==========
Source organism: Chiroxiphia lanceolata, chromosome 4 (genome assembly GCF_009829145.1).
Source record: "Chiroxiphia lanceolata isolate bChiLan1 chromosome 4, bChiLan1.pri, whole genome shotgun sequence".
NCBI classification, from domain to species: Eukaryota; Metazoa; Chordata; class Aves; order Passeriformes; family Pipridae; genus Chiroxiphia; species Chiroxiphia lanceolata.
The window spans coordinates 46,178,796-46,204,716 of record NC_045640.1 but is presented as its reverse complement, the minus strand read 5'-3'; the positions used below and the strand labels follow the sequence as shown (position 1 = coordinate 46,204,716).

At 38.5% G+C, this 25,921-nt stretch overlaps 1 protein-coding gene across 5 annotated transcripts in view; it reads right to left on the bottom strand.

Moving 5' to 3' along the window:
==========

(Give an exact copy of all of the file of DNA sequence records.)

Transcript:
Source organism: Chiroxiphia lanceolata, chromosome 4 (genome assembly GCF_009829145.1).
Source record: "Chiroxiphia lanceolata isolate bChiLan1 chromosome 4, bChiLan1.pri, whole genome shotgun sequence".
NCBI classification, from domain to species: Eukaryota; Metazoa; Chordata; class Aves; order Passeriformes; family Pipridae; genus Chiroxiphia; species Chiroxiphia lanceolata.
The window spans coordinates 46,178,796-46,204,716 of record NC_045640.1 but is presented as its reverse complement, the minus strand read 5'-3'; the positions used below and the strand labels follow the sequence as shown (position 1 = coordinate 46,204,716).

At 38.5% G+C, this 25,921-nt stretch overlaps 1 protein-coding gene across 5 annotated transcripts in view; it reads right to left on the bottom strand.

Moving 5' to 3' along the window: